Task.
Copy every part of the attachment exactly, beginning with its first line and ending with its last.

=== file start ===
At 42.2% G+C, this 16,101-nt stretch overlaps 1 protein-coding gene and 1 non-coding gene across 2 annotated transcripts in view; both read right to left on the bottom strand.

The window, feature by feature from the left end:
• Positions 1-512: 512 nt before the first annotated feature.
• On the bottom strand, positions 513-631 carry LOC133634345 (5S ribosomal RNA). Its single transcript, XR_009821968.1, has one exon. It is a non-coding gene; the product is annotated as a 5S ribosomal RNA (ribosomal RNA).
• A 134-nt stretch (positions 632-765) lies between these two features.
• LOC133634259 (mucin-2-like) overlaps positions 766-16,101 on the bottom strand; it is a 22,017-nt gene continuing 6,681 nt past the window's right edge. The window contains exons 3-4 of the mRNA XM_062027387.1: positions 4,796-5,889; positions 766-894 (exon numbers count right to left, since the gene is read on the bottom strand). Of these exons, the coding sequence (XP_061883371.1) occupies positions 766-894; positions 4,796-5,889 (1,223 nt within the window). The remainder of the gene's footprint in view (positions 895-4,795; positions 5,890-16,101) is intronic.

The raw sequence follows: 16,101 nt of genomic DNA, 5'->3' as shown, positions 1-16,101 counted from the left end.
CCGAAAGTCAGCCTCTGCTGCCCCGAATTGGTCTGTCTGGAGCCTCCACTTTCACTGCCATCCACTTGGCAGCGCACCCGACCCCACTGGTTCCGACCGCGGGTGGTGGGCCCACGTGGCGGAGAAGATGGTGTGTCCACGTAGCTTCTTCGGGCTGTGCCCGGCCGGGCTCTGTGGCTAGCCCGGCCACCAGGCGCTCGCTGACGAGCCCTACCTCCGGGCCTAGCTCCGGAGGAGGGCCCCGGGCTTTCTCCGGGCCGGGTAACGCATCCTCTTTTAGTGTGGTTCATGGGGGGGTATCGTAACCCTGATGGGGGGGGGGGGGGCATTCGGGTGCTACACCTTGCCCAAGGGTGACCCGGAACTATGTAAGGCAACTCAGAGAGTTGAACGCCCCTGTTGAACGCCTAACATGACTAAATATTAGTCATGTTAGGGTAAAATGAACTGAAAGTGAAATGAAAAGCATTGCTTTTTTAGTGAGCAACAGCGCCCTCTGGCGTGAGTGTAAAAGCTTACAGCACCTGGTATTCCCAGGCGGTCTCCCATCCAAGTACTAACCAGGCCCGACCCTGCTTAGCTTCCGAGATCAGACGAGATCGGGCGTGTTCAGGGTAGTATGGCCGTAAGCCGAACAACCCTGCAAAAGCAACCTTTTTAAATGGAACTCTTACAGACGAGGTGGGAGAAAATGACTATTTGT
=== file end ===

At 42.2% G+C, this 16,101-nt stretch overlaps 1 protein-coding gene and 1 non-coding gene across 2 annotated transcripts in view; both read right to left on the bottom strand.

The window, feature by feature from the left end:
• Positions 1-512: 512 nt before the first annotated feature.
• On the bottom strand, positions 513-631 carry LOC133634345 (5S ribosomal RNA). Its single transcript, XR_009821968.1, has one exon. It is a non-coding gene; the product is annotated as a 5S ribosomal RNA (ribosomal RNA).
• A 134-nt stretch (positions 632-765) lies between these two features.
• LOC133634259 (mucin-2-like) overlaps positions 766-16,101 on the bottom strand; it is a 22,017-nt gene continuing 6,681 nt past the window's right edge. The window contains exons 3-4 of the mRNA XM_062027387.1: positions 4,796-5,889; positions 766-894 (exon numbers count right to left, since the gene is read on the bottom strand). Of these exons, the coding sequence (XP_061883371.1) occupies positions 766-894; positions 4,796-5,889 (1,223 nt within the window). The remainder of the gene's footprint in view (positions 895-4,795; positions 5,890-16,101) is intronic.

The raw sequence follows: 16,101 nt of genomic DNA, 5'->3' as shown, positions 1-16,101 counted from the left end.
CCGAAAGTCAGCCTCTGCTGCCCCGAATTGGTCTGTCTGGAGCCTCCACTTTCACTGCCATCCACTTGGCAGCGCACCCGACCCCACTGGTTCCGACCGCGGGTGGTGGGCCCACGTGGCGGAGAAGATGGTGTGTCCACGTAGCTTCTTCGGGCTGTGCCCGGCCGGGCTCTGTGGCTAGCCCGGCCACCAGGCGCTCGCTGACGAGCCCTACCTCCGGGCCTAGCTCCGGAGGAGGGCCCCGGGCTTTCTCCGGGCCGGGTAACGCATCCTCTTTTAGTGTGGTTCATGGGGGGGTATCGTAACCCTGATGGGGGGGGGGGGGGCATTCGGGTGCTACACCTTGCCCAAGGGTGACCCGGAACTATGTAAGGCAACTCAGAGAGTTGAACGCCCCTGTTGAACGCCTAACATGACTAAATATTAGTCATGTTAGGGTAAAATGAACTGAAAGTGAAATGAAAAGCATTGCTTTTTTAGTGAGCAACAGCGCCCTCTGGCGTGAGTGTAAAAGCTTACAGCACCTGGTATTCCCAGGCGGTCTCCCATCCAAGTACTAACCAGGCCCGACCCTGCTTAGCTTCCGAGATCAGACGAGATCGGGCGTGTTCAGGGTAGTATGGCCGTAAGCCGAACAACCCTGCAAAAGCAACCTTTTTAAATGGAACTCTTACAGACGAGGTGGGAGAAAATGACTATTTGT